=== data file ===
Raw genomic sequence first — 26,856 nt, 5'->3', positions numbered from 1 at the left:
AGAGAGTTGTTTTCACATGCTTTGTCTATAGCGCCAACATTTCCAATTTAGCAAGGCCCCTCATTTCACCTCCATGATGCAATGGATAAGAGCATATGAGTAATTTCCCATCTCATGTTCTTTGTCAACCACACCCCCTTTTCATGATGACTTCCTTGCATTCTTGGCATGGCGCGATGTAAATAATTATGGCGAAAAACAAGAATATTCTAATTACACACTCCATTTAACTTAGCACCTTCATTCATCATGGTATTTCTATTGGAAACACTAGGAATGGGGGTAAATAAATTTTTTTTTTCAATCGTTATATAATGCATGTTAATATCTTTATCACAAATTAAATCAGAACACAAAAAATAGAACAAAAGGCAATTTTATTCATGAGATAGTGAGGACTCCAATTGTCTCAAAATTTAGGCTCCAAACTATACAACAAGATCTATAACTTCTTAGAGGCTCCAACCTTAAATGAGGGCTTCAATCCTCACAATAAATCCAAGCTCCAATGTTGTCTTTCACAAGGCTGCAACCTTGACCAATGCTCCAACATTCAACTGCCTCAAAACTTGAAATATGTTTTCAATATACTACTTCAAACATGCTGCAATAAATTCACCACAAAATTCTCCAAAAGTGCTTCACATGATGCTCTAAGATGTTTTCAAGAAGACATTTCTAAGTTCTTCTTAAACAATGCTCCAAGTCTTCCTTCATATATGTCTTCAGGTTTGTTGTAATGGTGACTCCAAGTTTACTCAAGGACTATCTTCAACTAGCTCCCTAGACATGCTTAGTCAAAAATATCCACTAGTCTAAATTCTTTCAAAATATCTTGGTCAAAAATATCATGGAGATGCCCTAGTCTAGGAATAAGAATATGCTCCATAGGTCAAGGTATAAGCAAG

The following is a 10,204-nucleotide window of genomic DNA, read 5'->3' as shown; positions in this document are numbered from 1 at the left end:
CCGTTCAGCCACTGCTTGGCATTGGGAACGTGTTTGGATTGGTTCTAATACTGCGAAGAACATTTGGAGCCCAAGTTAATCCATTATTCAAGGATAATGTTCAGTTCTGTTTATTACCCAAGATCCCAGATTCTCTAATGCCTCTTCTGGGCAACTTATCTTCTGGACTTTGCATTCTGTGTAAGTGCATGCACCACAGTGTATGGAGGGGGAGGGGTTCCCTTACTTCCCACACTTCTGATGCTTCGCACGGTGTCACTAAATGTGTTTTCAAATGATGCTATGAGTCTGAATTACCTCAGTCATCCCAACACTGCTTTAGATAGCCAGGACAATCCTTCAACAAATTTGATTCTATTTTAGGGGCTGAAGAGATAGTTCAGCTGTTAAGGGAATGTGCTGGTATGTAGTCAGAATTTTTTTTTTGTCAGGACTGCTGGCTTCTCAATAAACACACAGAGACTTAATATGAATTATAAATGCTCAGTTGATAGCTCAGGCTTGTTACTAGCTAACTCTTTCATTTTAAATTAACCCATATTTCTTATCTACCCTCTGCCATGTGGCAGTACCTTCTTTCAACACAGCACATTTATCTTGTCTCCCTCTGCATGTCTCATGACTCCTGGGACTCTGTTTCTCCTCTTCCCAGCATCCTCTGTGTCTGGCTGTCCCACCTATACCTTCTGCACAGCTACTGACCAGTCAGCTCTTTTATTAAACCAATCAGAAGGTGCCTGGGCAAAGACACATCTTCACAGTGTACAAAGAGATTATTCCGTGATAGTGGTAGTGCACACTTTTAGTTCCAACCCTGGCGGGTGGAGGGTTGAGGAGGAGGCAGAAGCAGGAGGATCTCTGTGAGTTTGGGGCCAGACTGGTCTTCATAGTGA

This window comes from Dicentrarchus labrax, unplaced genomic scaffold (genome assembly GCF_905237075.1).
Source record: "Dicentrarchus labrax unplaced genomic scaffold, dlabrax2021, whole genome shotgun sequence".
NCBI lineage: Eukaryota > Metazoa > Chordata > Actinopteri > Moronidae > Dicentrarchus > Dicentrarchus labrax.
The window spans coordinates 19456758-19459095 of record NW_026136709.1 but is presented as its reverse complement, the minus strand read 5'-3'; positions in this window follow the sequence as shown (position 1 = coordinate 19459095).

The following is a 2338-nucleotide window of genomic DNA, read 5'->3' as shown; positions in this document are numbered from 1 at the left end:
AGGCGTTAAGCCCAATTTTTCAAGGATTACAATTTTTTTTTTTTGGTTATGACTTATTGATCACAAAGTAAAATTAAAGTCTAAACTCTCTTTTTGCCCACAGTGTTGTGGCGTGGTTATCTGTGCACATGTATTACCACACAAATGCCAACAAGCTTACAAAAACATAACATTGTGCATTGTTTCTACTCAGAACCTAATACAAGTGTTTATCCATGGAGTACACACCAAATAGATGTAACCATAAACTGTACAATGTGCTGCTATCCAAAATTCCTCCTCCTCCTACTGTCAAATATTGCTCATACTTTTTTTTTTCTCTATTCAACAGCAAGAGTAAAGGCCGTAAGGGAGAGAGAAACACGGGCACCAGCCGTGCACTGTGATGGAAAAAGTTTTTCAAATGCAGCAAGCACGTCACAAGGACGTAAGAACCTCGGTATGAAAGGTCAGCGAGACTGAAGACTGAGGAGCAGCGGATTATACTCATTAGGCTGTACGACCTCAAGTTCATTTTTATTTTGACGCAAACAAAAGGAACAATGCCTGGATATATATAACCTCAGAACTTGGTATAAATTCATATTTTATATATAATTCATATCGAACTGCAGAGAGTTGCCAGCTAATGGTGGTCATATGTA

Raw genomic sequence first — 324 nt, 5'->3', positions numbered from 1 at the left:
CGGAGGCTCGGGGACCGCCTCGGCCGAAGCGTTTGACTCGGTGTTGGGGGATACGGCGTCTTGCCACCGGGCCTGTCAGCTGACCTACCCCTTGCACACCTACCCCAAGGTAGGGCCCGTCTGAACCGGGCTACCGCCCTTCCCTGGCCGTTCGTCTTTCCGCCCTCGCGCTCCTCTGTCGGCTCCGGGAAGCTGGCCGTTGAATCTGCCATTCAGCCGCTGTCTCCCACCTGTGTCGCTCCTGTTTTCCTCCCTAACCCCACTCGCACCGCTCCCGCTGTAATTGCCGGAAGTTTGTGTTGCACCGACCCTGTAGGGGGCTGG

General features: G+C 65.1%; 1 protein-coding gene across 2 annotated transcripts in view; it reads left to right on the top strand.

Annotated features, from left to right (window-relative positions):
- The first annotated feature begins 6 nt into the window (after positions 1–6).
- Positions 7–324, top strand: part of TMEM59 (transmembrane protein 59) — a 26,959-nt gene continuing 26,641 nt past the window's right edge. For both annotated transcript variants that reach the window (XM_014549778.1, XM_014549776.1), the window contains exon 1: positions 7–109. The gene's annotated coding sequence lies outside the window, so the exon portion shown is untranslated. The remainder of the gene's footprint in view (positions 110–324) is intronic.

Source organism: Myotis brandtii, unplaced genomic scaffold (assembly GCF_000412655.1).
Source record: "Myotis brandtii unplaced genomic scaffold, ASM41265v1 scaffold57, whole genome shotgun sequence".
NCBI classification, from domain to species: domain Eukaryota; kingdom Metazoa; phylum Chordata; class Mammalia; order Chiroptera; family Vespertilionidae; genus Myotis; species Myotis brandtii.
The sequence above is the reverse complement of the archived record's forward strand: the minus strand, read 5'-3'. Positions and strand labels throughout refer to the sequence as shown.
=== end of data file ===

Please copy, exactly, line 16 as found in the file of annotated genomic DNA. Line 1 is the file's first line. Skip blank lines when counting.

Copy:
- Positions 7–324, top strand: part of TMEM59 (transmembrane protein 59) — a 26,959-nt gene continuing 26,641 nt past the window's right edge. For both annotated transcript variants that reach the window (XM_014549778.1, XM_014549776.1), the window contains exon 1: positions 7–109. The gene's annotated coding sequence lies outside the window, so the exon portion shown is untranslated. The remainder of the gene's footprint in view (positions 110–324) is intronic.